Editor's note: This article originally appeared on WhiteHouse.gov.
Solar energy is shattering records in the U.S. Since President Obama took office, installed solar power has increased thirteen fold, topping nearly 16 gigawatts today -- enough to power the equivalent of 3.2 million average American homes. As solar energy continues to grow, it is becoming a major source of high-paying American jobs -- employing nearly 143,000 full-time professionals last year.
During the next decade, the solar industry is slated to grow even more. The next generation of skilled professionals will be key to the industry’s effort to meet the demand for this clean, renewable energy. That’s why the Energy Department is launching a pilot solar installation training program to provide military veterans who are transitioning out of active duty with the skills needed to become the leaders of the nation’s clean energy economy.
The solar industry has long taken a leading role in hiring veterans, employing more service members than any other sector in the U.S. Building on this tradition, the SunShot Initiative’s Solar Instructor Training Network -- which aims to train 50,000 new solar installers in total by 2020, some of who will be veterans -- is partnering with up to three military bases to create a veterans solar job training pilot project this fall.
The new training project will connect up to 30 motivated, tech-savvy military personnel at each base with SunShot-supported accredited solar training institutions. Ultimately, lessons learned from this first successful pilot will enable the Energy Department and military branches to expand solar training access to interested veterans, tapping into the Department’s nearly 400 solar training partner institutions nationwide. Service members in this pilot program will learn how to size and install solar panels, connect electricity to the grid, and interpret and comply with local building codes. This intensive training will prepare them for careers in the solar industry as installers, sales representatives, system inspectors, and other solar-related occupations. In fact, three of the largest U.S. solar companies -- Vivint Solar, SolarCity, and SunPower -- have already committed to interview graduating military trainees for employment, a step that will help place qualified trainees in the high-paying jobs they are suited for.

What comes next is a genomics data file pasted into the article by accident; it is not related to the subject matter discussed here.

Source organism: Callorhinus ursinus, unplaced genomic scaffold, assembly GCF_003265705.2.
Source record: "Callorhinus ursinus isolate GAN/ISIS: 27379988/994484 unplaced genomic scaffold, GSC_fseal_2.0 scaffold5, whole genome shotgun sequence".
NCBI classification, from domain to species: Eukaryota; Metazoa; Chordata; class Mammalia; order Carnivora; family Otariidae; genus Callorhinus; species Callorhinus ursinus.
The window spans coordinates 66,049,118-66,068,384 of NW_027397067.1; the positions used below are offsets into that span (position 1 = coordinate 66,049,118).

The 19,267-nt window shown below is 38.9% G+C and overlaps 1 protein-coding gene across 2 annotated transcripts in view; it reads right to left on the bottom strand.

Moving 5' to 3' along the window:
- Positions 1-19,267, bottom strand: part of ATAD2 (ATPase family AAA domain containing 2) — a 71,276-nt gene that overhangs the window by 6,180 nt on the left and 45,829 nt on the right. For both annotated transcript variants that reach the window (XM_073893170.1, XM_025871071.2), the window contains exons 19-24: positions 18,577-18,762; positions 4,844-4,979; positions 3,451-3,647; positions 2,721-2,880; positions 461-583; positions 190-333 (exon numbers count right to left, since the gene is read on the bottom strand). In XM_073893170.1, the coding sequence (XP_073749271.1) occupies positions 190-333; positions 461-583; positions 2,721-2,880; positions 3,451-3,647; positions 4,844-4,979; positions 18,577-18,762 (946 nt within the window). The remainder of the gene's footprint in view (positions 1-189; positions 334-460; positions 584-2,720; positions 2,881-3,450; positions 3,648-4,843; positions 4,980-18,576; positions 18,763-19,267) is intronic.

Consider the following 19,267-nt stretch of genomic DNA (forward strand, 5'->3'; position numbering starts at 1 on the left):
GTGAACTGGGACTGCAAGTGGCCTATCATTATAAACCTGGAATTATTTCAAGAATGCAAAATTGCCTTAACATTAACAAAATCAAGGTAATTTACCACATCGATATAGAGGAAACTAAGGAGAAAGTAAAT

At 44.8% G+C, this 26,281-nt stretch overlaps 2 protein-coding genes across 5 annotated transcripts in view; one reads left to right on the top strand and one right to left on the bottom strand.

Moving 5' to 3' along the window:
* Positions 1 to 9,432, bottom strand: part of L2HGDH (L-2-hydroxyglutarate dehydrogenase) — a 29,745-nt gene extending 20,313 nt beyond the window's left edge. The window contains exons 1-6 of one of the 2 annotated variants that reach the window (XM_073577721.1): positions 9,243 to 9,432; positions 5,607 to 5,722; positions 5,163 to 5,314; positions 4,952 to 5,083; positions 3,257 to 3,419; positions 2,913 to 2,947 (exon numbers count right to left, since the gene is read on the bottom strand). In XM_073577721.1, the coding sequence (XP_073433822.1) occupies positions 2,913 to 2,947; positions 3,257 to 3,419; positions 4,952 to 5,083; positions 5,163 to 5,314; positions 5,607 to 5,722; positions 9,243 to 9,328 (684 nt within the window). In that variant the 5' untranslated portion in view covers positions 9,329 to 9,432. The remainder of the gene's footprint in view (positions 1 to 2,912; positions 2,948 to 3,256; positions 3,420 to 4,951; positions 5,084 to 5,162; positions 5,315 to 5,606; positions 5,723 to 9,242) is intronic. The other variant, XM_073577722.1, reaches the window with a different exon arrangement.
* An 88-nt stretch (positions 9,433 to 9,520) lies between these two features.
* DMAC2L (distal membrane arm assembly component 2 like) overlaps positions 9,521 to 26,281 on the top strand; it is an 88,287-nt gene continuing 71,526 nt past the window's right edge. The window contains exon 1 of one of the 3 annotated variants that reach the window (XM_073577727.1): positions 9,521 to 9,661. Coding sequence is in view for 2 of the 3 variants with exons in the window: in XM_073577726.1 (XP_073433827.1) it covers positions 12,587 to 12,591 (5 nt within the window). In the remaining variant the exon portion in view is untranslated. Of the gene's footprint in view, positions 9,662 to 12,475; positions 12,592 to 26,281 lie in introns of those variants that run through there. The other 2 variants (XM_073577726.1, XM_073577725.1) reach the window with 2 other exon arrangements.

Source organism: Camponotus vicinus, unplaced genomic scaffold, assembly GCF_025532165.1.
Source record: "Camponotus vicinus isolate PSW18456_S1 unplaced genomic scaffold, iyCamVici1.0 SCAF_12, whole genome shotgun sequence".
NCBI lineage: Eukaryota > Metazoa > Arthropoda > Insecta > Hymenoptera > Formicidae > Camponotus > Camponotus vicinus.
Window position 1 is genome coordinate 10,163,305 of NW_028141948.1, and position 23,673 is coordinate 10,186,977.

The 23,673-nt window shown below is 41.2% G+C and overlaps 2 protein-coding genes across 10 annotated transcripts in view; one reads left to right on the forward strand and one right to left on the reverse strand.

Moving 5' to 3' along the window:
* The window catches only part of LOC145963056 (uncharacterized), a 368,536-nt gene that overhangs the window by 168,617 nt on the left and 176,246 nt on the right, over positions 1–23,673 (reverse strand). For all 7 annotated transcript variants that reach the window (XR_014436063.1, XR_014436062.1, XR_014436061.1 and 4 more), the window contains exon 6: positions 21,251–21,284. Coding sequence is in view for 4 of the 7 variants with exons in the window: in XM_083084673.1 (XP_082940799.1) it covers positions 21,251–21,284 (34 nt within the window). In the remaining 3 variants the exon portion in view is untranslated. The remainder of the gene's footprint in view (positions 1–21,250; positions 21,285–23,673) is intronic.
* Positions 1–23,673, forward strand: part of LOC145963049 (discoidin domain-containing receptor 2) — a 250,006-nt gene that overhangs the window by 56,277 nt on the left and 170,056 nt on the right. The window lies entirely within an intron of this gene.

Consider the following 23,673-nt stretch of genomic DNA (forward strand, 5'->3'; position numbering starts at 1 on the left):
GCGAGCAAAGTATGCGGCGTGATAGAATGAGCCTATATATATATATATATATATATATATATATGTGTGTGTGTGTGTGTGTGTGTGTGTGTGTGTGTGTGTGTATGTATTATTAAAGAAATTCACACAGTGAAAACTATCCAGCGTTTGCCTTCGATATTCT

To date, SunShot’s Solar Instructor Training Network has trained nearly 1,000 certified solar instructors and provided hands-on training to more than 30,000 students nationwide. The Obama Administration has a pledge to make it faster, easier and cheaper for Americans to choose solar energy, and the SunShot program will help to prepare veterans who are needed to meet the demand of a rapidly growing solar industry.